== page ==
The first sign of redundancy in 'Hostel II' comes with its very first scene. Paxton (Jay Hernandez), the sole survivor of the previous adventure, is discovered on a train then taken to the hospital. There the police ask a series of questions which skewer towards them revealing their special human hunter tattoos and killing him. It is a dream however but one that will soon become reality for him as he is formally beheaded, ironically back some presumably safe in America. This dry execution is made dryer by his girlfriend discovering her cat licking away at the blood where his head once stood.
Immediately, director Eli Roth sets course for a map of suspense and explanations but gets lost in the maelstrom of gore before anything can seriously unravel. Paxton may briefly appear in this installation but his death is a mere cliff-note and doesn't serve as interlink to anything substantial other than the fleeting thought of an ever expanding human hunting network. Paxton's thinking level is terribly mixed: after defying odds to escape from Bratislava, he then returns home only to clamp up and not expose the horrors he faced. Unlike 'Grindhouse', Tarantino's recent epic smorgasboard, Roth doesn't spend much time splattering through the gore to find logic, instead he labouriously shows us the behind-the-scenes excitement to collecting of the human prey. I can't recall any other horror flick making its aim and outcome so evident and not expecting to suffer for this foresight of our knowledge.
The film is similar to the first installation except that its girls that are lured away this time with the promise of Slovakian warm springs and we're already familiar with the sequence of terror. That drains what little suspense one can imagine and it makes the gore nothing but self-gratifying...which really is a shame. 'Hostel II' does explore the wantonness of the hunters even if Roth encases them with only their depravity. Even in such shallowness, the poetry of the gore is fascinating. In one scene, a female hunter sits underneath her hoisted prey--Heather Matarazzo (the annoying wimp, Lorna)--naked and with an extended scythe. She tears at the girl's body and immerses herself with the blood as it trickles onto her and the candles alongside. The camera then hones in on her hand reaching for a shorter scythe and slitting her victim's throat. It's devastating yet its disturbing silence is the single achievement in the film.
And yet, despite the hardiness of that female hunter, the two main male hunters we see are poles apart in their earnesty towards the hunt. Todd (Richard Burgi) is the atypical alpha male and Stuart (Roger Bart) is pathetically lacking in cojones. In one scene, Todd is getting some head as his beeper lights up. He tosses the girl aside like a paperweight because his mind really is on his American prey--that he's paid top dollar for and travelled many miles just for the luxury to torture her to death. When he finally gets to torturing her, his sadistic joy is stalled by an unplugged instrument. His victim--Beth (Lauren German)--cowers in fear while he bellows at her, 'you should see you f__king face.' When the instrument gets unplugged a second time however, he accidentally disfigures her face. In the few seconds that follow 'Hostel II' swerves completely further off track and descends into a corny finale. Roth doesn't clarify the reason for Todd's sudden change of heart. We are not sure if he is angry that the electrical limitation is robbing him of his pleasure or if the implications of his actions have suddenly caught up with him. Instead of probing this, Roth has the character mauled to death by dogs for reneging on his contract as a means of further clouding the issue.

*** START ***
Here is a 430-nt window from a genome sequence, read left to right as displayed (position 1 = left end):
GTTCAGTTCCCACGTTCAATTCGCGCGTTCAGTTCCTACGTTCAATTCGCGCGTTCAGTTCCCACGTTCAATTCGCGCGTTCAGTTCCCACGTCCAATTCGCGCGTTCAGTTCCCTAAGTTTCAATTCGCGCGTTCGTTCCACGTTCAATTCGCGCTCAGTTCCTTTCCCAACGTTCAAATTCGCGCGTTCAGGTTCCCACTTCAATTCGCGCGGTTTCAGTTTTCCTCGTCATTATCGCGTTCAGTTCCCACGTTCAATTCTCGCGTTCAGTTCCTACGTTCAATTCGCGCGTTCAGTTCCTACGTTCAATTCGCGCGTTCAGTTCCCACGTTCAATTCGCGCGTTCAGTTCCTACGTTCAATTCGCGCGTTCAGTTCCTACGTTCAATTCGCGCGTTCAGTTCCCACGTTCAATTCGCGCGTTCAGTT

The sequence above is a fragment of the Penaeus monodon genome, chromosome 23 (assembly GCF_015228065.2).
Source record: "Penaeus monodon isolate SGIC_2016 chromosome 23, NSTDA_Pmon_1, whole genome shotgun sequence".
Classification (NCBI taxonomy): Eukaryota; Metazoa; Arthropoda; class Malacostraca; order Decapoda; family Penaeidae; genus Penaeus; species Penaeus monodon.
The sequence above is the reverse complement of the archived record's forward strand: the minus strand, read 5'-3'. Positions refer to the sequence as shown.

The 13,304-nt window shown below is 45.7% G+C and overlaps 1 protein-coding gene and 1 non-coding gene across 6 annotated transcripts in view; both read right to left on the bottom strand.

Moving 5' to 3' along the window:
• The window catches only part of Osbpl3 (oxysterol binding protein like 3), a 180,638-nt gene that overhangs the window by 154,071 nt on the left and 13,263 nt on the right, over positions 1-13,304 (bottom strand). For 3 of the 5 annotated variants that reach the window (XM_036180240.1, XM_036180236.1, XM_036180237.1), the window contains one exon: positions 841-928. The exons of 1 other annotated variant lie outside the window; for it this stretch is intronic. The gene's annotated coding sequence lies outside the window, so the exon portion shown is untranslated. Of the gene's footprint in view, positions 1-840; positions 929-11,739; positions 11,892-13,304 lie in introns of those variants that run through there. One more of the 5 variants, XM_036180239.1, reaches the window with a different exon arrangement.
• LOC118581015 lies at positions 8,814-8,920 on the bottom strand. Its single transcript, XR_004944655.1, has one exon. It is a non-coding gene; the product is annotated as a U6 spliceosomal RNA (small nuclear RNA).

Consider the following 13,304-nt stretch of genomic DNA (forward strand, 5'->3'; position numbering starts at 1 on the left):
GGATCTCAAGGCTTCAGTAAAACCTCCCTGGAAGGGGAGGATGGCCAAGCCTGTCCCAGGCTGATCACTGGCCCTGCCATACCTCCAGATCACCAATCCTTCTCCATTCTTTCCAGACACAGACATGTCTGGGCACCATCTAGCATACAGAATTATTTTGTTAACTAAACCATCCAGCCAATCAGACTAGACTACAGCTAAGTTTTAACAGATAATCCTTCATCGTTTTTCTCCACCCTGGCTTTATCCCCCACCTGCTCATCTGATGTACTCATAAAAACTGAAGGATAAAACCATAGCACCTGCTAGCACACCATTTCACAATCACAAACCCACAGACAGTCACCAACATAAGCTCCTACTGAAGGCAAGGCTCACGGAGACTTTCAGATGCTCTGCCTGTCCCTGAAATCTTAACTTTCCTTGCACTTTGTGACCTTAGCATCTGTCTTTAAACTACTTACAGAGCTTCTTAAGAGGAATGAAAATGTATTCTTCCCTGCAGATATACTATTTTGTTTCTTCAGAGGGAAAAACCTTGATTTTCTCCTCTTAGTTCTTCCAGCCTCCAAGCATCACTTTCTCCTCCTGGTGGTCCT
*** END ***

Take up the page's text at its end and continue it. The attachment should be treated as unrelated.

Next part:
Roth thus misses his most valuable tool for true suspense. 'Hostel II' salaciously proves the ambiguity of violence and its standard acceptance. It also confirms that in such a postulation, women are equally as vicious as men. Indeed, we witness that the hunting network is co-coordinated by a white-hair female. Most clearly though is the point that the network is not a tight brotherhood, per se, but lovers of the highest price. Whitney (Bijou Phillips) escapes elimination by bargaining her way out of sure death by buying her way as a hunter. She tells her captors that with a PDA she can have the money wired within minutes. It's admittedly a clever twist by Roth but one that is too late to spark real interest other than financial. The film further degrades this strength in technology when Whitney's sole purpose after regaining her freedom is not to expose the hunter network that ensnared her but the female that lured her to Slovakia in the first place. Ah, kids, they never learn.